Lesson 2: “Hearing” Punctuation
It was not until the introduction of the printing press in the 15th century that we see the beginnings of the practices of modern day punctuation, which then became fairly fixed by the 18th century. The British playwright Ben Jonson is often given credit for putting down many of the rules as we know them. In his 1640 book The English Grammar he discusses the primary functions of the various punctuation marks, marking the point at which punctuation correlates more with grammatical function of the words than with breathing patterns of speakers. In an 1892 book by John Seely Hart, A Manual of Composition and Rhetoric, we see an acknowledgement of this shift.
It is sometimes stated in works on Rhetoric and Grammar that the points are for the purpose of elocution, and directions are given to pupils to pause a certain time at each of the stops. It is true that a pause required for elocutionary purposes does sometimes coincide with a grammatical point, and so the one aids the other. Yet it should not be forgotten that the first and main ends of the points is to mark grammatical divisions. Good elocution often requires a pause where there is no break whatever in the grammatical continuity, and where the insertion of a point would make nonsense. (John Seely Hart, A Manual of Composition and Rhetoric, 1892)
What Hart said in 1892 still holds true, and teaching comma and period usage as correlating with pauses in speech can lead writers to make errors of comma usage. A study by Danielewicz and Chafe (“How `Normal’ Speaking Leads to `Erroneous’ Punctuation,” in S. Freedman, ed., The Acquisition of Written Language. Norwood, NJ: Ablex, pp. 213-225. 1985) reports on punctuation practices of college freshmen. They suggest that what might appear to be punctuation errors in freshman compositions are attempts to capture prosodic features of speech in writing. The writers seem to be punctuating to mark the intonation they would have used in speaking. Consider this example from the writing of one of the students in the study:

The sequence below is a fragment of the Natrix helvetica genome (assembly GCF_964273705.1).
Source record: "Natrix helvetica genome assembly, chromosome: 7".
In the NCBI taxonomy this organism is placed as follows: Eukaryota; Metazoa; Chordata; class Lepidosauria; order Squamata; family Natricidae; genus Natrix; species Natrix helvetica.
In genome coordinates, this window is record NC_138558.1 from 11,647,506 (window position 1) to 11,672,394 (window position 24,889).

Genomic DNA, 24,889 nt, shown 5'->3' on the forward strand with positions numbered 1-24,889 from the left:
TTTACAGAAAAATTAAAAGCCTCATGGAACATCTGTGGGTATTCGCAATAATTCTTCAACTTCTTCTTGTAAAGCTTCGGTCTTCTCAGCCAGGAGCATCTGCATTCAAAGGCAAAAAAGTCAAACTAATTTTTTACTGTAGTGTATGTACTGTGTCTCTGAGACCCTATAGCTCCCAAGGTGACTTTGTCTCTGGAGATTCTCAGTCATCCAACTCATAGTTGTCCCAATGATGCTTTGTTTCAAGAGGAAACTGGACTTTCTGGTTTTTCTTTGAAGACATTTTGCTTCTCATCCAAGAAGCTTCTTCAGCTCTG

One of these categories, that I can be classified in is that of an only child.
Danielewicz and Chafe propose that the comma in this student’s example indicates an intonation boundary. Such “errors” are likely reinforced from one of the only things that most students are taught about commas – that they mark pauses. In fact, most commas – one estimate says 70% – do not correlate with pauses in spoken language. We know that punctuation used to mark breathing pauses, but does not do so consistently anymore.
Activity: With students working in pairs, have one read to the other from a text. Do not allow the listener to see the printed text, but ask them to determine where the punctuation is and what kind it is. Have them reflect, discuss, and then share how they make these choices without seeing the punctuation.